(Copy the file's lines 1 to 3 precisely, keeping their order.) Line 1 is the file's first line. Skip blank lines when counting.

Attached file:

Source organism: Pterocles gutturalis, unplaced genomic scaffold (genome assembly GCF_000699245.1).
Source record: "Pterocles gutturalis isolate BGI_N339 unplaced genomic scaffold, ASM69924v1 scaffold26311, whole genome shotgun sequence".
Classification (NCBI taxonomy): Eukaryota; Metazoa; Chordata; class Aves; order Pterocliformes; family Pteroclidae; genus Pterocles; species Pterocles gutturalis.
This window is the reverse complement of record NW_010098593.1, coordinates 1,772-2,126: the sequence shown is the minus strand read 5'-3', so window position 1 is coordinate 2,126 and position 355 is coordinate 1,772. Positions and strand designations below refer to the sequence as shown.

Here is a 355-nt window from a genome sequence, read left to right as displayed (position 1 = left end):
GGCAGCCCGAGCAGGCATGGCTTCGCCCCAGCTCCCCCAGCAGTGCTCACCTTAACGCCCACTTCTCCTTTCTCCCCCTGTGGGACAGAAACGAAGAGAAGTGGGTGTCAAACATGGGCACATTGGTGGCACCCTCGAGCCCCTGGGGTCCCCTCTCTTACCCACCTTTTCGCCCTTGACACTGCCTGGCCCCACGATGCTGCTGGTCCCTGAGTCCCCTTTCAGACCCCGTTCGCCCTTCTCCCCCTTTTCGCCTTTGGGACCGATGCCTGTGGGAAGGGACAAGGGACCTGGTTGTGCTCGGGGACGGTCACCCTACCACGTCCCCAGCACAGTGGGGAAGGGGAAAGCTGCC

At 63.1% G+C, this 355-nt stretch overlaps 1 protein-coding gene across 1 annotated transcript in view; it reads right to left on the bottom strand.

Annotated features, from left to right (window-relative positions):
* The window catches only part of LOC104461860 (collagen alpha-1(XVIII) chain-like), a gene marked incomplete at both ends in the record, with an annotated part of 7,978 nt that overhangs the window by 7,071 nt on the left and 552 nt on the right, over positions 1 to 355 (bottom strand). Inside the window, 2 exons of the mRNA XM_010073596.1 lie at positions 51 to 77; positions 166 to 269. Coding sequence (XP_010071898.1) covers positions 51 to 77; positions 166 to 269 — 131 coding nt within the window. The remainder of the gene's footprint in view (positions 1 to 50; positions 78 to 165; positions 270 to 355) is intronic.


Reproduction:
Source organism: Pterocles gutturalis, unplaced genomic scaffold (genome assembly GCF_000699245.1).
Source record: "Pterocles gutturalis isolate BGI_N339 unplaced genomic scaffold, ASM69924v1 scaffold26311, whole genome shotgun sequence".
Classification (NCBI taxonomy): Eukaryota; Metazoa; Chordata; class Aves; order Pterocliformes; family Pteroclidae; genus Pterocles; species Pterocles gutturalis.